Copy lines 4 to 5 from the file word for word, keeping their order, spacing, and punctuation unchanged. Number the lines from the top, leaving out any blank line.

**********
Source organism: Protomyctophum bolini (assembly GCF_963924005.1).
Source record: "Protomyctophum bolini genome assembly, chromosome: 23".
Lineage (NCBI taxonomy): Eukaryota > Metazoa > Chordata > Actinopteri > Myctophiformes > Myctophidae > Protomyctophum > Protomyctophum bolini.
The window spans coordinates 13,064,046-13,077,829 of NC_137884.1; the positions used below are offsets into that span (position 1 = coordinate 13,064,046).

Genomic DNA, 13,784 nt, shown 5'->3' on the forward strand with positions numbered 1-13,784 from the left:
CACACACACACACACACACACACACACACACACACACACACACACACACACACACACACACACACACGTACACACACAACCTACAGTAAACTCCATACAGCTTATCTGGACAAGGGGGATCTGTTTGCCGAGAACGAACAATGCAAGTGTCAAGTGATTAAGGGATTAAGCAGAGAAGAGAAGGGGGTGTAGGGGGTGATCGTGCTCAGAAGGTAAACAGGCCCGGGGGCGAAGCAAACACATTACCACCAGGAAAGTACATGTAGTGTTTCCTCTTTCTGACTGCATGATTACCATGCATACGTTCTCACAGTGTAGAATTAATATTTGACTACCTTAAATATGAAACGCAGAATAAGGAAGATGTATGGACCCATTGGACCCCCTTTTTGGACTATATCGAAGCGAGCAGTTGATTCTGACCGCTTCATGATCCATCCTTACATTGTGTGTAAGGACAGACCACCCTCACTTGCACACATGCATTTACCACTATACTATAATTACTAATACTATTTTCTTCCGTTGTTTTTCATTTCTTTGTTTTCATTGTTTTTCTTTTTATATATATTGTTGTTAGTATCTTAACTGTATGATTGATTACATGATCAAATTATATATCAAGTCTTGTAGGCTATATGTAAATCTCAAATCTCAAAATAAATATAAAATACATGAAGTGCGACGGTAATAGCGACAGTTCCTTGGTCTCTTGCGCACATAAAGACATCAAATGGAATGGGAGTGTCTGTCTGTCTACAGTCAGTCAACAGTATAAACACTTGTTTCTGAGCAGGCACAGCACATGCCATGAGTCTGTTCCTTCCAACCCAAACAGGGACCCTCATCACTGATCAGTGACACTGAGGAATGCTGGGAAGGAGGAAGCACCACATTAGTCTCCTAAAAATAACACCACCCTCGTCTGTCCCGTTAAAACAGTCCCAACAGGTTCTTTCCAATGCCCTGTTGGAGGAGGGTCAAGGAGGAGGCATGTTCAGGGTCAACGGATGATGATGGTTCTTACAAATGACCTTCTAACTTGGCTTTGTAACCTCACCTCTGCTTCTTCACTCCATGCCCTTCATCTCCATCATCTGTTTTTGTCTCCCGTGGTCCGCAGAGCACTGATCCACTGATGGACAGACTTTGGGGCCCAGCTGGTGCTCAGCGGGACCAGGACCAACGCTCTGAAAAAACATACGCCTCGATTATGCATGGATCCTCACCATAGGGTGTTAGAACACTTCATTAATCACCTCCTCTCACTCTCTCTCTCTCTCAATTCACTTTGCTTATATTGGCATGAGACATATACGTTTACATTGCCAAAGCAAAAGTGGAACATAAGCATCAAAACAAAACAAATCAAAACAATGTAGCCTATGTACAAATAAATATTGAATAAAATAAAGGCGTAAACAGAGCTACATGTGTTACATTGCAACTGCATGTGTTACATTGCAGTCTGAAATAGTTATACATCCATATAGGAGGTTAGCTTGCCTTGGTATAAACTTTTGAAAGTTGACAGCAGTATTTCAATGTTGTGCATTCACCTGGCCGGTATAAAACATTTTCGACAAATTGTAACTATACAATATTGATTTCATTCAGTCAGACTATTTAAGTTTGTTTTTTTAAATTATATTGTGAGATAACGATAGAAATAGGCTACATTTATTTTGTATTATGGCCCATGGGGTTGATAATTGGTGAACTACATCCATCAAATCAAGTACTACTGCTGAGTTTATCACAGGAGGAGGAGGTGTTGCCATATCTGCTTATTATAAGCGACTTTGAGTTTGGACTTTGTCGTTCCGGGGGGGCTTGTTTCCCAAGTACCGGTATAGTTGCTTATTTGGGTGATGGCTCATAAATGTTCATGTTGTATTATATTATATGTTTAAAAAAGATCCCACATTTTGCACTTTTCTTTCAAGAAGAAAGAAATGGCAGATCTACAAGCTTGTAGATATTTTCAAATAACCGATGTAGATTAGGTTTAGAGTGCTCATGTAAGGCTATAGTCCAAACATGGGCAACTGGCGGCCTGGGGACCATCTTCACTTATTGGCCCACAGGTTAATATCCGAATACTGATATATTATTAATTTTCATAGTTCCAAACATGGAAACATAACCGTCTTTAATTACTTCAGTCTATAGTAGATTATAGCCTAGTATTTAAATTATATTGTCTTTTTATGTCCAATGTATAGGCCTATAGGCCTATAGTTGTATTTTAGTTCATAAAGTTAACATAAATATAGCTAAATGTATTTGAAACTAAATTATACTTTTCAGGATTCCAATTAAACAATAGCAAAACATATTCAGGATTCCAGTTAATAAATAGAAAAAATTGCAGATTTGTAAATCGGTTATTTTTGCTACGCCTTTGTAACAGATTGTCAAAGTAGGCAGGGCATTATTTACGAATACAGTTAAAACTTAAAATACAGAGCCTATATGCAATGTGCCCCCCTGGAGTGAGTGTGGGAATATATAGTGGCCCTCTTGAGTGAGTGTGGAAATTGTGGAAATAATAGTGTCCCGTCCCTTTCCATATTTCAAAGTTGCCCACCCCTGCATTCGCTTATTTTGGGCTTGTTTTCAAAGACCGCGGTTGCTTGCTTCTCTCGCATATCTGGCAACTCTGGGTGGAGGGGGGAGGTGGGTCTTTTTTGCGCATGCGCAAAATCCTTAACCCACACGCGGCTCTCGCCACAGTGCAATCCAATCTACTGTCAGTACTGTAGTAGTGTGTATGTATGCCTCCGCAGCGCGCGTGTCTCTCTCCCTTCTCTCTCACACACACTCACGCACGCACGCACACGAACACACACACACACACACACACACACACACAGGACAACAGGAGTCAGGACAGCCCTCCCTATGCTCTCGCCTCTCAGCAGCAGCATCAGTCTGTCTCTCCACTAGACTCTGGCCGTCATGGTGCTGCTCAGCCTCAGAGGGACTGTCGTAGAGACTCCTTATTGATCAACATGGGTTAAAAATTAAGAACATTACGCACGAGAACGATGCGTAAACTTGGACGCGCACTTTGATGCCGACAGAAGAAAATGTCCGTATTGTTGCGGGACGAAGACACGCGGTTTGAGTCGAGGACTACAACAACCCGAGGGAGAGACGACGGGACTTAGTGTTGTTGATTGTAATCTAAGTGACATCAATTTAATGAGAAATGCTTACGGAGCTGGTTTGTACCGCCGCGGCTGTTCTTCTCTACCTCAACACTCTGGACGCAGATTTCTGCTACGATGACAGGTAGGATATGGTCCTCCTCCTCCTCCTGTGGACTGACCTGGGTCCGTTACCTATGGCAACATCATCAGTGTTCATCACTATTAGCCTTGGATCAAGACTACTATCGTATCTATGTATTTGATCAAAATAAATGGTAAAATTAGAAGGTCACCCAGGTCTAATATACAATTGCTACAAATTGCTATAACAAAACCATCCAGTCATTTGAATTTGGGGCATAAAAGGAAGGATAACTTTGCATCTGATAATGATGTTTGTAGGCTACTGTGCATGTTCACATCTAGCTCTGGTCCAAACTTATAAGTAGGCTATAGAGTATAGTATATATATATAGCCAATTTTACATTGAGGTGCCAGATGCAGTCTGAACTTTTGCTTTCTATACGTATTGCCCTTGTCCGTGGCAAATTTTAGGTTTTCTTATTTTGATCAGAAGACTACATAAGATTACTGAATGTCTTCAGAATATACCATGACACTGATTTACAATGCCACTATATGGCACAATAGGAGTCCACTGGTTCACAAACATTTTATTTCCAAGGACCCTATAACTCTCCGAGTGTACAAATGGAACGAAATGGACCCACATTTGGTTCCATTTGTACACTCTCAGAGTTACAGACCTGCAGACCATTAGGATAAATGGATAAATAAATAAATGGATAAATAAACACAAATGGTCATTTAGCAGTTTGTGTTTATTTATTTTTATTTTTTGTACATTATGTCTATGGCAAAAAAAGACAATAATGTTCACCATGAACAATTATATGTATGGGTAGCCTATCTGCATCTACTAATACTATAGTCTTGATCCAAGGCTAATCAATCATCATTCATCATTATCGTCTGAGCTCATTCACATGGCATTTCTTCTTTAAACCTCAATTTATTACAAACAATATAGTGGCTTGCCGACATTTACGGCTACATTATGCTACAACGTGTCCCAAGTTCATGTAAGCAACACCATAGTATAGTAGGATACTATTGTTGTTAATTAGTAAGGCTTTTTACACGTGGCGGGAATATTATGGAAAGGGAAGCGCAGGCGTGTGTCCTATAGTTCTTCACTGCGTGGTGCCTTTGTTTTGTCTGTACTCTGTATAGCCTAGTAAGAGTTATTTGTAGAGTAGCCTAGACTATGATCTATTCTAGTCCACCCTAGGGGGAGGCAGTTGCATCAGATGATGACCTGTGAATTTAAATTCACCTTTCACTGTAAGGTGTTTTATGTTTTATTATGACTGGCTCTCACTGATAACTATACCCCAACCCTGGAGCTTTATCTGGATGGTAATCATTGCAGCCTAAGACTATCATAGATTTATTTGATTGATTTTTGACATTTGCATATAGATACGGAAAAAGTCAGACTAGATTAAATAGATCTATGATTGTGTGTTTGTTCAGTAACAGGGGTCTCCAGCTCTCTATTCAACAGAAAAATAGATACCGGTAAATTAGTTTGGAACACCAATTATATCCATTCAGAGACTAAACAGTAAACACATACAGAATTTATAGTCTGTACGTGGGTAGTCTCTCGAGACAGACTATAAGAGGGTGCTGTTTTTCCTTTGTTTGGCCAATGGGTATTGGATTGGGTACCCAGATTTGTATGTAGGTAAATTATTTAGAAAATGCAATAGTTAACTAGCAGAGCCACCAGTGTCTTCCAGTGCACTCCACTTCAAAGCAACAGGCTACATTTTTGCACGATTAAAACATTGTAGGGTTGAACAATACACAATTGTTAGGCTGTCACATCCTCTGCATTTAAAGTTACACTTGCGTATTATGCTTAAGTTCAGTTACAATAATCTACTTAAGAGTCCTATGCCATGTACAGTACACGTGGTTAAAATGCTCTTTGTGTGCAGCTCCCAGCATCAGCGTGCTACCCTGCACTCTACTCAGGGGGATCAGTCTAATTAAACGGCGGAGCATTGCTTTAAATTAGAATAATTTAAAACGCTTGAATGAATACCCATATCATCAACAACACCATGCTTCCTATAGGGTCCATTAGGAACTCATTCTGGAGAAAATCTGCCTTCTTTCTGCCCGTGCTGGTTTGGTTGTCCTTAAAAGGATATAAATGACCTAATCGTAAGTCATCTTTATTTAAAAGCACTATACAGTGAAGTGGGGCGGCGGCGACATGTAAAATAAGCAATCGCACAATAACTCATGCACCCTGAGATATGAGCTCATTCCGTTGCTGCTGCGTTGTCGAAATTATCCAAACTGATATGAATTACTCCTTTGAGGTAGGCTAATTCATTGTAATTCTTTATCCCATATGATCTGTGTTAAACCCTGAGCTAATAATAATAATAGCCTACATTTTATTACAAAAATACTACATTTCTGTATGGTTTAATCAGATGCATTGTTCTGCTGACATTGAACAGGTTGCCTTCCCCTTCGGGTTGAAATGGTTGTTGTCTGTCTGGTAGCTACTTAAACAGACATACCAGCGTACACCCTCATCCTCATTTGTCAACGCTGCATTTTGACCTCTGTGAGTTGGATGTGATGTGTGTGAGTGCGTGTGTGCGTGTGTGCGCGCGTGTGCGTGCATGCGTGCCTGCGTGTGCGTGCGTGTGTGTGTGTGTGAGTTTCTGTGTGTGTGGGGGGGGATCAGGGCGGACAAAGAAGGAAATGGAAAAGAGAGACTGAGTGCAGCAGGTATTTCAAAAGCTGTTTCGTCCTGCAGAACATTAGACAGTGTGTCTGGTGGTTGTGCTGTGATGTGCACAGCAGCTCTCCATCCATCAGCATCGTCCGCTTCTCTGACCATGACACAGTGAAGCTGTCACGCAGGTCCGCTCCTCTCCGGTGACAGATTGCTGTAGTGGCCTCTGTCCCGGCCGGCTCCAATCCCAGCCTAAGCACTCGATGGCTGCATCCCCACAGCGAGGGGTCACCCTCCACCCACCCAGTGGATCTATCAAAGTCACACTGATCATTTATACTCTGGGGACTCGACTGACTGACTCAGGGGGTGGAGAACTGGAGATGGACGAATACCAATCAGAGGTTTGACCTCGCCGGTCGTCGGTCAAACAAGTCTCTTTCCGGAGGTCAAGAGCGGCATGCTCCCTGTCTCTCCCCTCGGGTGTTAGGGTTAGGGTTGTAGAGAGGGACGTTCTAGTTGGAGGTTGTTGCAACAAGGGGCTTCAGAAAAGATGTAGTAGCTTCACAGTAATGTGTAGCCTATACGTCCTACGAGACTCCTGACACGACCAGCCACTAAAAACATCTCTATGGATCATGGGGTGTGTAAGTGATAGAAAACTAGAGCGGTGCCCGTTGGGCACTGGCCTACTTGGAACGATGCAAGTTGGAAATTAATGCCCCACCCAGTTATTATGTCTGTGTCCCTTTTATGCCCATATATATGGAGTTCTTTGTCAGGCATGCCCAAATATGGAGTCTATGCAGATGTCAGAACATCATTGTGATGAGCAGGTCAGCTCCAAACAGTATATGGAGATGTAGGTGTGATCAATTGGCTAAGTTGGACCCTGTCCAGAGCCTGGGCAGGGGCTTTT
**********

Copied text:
The window spans coordinates 13,064,046-13,077,829 of NC_137884.1; the positions used below are offsets into that span (position 1 = coordinate 13,064,046).

Genomic DNA, 13,784 nt, shown 5'->3' on the forward strand with positions numbered 1-13,784 from the left: